Read more about Lancaster and Duncan's recommendations.

Volunteer corn in soybeans

Volunteer corn plants can be much more of a nuisance than just sticking out like a sore thumb in an otherwise beautiful soybean field. Lancaster says research from South Dakota puts soybean yield loss at 8% to 9% when volunteer corn density was at just one plant per 10 square feet. “Yield loss increased to 71% at volunteer corn densities of about one plant per square foot,” she writes in the May 19 Agronomy eUpdate.

How do you manage volunteer corn when it very well may be resistant to glyphosate or glufosinate? You have three chances:

1. Burndown. Paraquat products will control volunteer corn that has emerged prior to soybean planting. Glufosinate will also do the trick, as long as the corn is not a glufosinate-resistant variety like LibertyLink. To achieve full effect, apply burndown herbicide in contact with the growing point on the corn, so make sure it is at V6 stage at least.

2. At planting. University of Nebraska research shows that preemergence applications of sulfentrazone in combination with imazethapyr, cloransulam, metribuzin or chlorimuron (Authority Assist, Authority First, Authority MTZ or Authority XL) reduced volunteer corn growth compared to non-treated controls.

3.Over the top. If you’re delayed, you still have an option to use Group 2 herbicides for very effective over-the-top options for volunteer corn control in soybeans. Just be sure to use the maximum labeled rate, or use a more aggressive adjuvant.

You can read more in the May 19 Agronomy eUpdate.

Kansas State Research and Extension contributed to this article.

About the Author(s)

Jennifer M. Latzke

Editor, Kansas Farmer

Through all her travels, Jennifer M. Latzke knows that there is no place like Kansas.

Jennifer grew up on her family’s multigenerational registered Angus seedstock ranch and diversified farm just north of Woodbine, Kan., about 30 minutes south of Junction City on the edge of the Kansas Flint Hills. Rock Springs Ranch State 4-H Center was in her family’s backyard.

While at Kansas State University, Jennifer was a member of the Sigma Kappa Sorority and a national officer for the Agricultural Communicators of Tomorrow. She graduated in May 2000 with a bachelor’s degree in agricultural communications and a minor in animal science. In August 2000 Jennifer started her 20-year agricultural writing career in Dodge City, Kan., on the far southwest corner of the state.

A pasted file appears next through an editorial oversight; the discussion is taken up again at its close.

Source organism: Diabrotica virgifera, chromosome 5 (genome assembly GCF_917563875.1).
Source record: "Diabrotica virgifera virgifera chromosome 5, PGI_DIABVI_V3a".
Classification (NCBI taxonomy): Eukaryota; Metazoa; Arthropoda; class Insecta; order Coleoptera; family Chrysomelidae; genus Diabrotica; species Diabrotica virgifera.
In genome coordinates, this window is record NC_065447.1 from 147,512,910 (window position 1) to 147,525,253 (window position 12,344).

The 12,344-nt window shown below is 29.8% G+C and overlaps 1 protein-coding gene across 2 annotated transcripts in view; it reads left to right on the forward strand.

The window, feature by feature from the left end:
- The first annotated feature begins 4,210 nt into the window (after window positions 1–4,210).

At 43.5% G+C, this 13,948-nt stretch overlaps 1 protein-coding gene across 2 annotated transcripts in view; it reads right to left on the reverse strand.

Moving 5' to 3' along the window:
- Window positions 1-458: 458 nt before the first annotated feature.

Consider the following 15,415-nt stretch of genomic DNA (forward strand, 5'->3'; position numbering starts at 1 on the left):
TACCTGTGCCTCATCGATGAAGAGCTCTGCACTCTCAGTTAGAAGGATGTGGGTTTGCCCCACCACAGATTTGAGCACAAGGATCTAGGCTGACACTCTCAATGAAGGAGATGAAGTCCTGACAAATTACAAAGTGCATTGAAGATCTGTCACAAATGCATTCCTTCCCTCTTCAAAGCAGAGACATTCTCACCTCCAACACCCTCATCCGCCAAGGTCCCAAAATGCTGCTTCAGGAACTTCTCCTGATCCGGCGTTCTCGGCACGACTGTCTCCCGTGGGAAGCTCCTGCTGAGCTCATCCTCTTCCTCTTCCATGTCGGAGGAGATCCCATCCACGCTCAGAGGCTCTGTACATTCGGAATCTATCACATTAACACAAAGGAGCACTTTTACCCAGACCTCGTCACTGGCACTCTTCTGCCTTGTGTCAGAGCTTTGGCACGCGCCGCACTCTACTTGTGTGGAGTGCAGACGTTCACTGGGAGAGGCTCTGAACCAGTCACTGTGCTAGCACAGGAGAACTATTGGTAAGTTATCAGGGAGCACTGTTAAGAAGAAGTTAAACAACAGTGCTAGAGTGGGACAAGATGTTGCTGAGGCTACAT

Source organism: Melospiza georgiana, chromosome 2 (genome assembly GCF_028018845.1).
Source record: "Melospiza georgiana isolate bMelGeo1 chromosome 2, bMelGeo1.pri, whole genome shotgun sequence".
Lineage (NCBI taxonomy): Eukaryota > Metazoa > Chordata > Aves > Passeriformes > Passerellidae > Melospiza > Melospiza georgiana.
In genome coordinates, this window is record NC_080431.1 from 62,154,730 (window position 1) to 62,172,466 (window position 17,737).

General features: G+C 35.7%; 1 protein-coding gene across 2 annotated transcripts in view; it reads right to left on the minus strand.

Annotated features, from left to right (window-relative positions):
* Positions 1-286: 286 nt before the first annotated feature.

She’s traveled across the U.S. writing on wheat, sorghum, corn, cotton, dairy and beef stories as well as breaking news and policy at the local, state and national levels. Latzke has traveled across Mexico and South America with the U.S. Wheat Associates and toured Vietnam as a member of KARL Class X. She’s traveled to Argentina as one of 10 IFAJ-Alltech Young Leaders in Agricultural Journalism. And she was part of a delegation of AAEA: The Ag Communicators Network members invited to Cuba.

Jennifer’s an award-winning writer, columnist, and podcaster, recognized by the Kansas Professional Communicators, Kansas Press Association, the National Federation of Presswomen, Livestock Publications Council, and AAEA. In 2019, Jennifer reached the pinnacle of achievements, earning the title of “Writer of Merit” from AAEA.

Trips and accolades are lovely, but Jennifer says she is happiest on the road talking to farmers and ranchers and gathering stories and photos to share with readers.

“It’s an honor and a great responsibility to be able to tell someone’s story and bring them recognition for their work on the land,” Jennifer says. “But my role is also evolving to help our more urban neighbors understand the issues our Kansas farmers face in bringing the food and fiber to their store shelves.”

She spends her time gardening, crafting, watching K-State football, and cheering on her nephews and niece in their 4-H projects. She can be found on Twitter at @Latzke.